It appears that the final chapter of the ITT Educational Services, Inc. (“ITT”) story was written last week with the CFPB’s announcement that it entered into a stipulated settlement with PEAKS Trust 2009-1 (“PEAKS”), a special purpose entity created in 2009 to purchase, own, and manage certain private student loans with students enrolled at ITT. The settlement with PEAKS marks the CFPB’s third settlement related to ITT’s private loan programs.
The tale began in February 2014, when the CFPB filed a lawsuit against ITT in which it alleged that ITT had engaged in unfair and abusive acts or practices through conduct that included coercing students into high-interest loans that ITT knew students would be unable to repay. The complaint alleged that ITT knew students did not understand the terms and conditions of the loans and could not afford them, resulting in high default rates. After failing to obtain a dismissal of the lawsuit based on a challenge to the CFPB’s constitutionality, ITT closed all of its campuses and filed for bankruptcy protection.
On June 14, 2019, the CFPB entered into a settlement with Student CU Connect CUSO, LLC (“CUSO”), another company that had been set up to hold and manage a separate portfolio of private loans for ITT students. The settlement stemmed from the CFPB’s lawsuit against CUSO, wherein the CFPB alleged that CUSO provided substantial assistance to ITT’s unlawful conduct through its involvement in the creation of the CU Connect Loan program, by facilitating access to funding for the loans, overseeing loan originations, and actively servicing and managing the loan portfolio. Under that settlement, CUSO was required to discharge approximately $168 million in loans.
On August 12, 2019, the CFPB announced a settlement with ITT. Under the terms of the settlement, a judgment was entered against ITT for $60 million. ITT was also prohibiting from offering or providing student loans in the future.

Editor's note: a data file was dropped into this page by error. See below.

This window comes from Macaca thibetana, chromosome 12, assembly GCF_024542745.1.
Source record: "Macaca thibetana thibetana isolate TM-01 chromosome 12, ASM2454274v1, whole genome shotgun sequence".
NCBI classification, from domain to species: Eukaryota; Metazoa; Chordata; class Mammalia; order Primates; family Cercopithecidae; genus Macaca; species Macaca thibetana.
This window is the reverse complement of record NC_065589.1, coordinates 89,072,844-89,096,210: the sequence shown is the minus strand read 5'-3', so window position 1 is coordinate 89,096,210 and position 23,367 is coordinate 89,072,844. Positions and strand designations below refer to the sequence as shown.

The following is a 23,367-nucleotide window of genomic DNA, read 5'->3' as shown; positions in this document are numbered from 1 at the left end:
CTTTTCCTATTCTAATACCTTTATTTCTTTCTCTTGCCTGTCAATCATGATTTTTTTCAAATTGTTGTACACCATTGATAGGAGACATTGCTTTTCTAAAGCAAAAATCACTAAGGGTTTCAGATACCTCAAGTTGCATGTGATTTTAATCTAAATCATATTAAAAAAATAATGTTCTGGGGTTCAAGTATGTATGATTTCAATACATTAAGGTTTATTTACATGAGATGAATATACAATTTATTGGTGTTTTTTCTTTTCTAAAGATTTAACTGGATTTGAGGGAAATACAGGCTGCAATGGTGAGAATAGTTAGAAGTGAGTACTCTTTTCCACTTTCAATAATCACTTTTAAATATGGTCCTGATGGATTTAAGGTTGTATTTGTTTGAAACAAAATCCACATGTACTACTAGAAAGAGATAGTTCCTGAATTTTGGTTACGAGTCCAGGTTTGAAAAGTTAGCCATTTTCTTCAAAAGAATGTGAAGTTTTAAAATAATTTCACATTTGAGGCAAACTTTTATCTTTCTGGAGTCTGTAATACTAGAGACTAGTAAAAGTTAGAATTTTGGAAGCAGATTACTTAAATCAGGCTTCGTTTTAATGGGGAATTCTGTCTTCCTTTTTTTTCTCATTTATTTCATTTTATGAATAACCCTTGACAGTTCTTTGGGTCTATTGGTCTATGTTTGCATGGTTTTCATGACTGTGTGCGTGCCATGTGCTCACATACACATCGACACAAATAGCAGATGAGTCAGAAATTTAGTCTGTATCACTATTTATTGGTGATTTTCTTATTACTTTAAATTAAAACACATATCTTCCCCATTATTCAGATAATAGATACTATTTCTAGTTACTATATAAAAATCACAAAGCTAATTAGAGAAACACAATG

In its complaint against PEAKS, the CFPB alleged that PEAKS, as owner and manager of certain ITT student loans, knew or should have known that many student borrowers did not understand the terms and conditions of those loans and could not afford them, and therefore provided substantial assistance to ITT in engaging in unfair acts and practices in violation of the Consumer Financial Protection Act. The proposed stipulated judgment and order would require PEAKS to: (1) cease collecting on all outstanding PEAKS loans; (2) discharge all outstanding PEAKS loans; (3) request that all consumer reporting agencies delete information relating to PEAKS loans; and (4) provide notice to all consumers with outstanding PEAKS loans that their debt has been discharged. The total amount of loan forgiveness is currently estimated by the CFPB to be $330 million.
In addition to the CFPB’s lawsuit and settlement with NDG Financial Corp. and related investors in connection with offshore payday lending, the ITT-related cases are among the rare CFPB actions involving investors. These actions are reminders that Section 1036 of Dodd-Frank gives the CFPB UDAAP authority over “any person” who knowingly or recklessly provides substantial assistance to a covered person or service provider.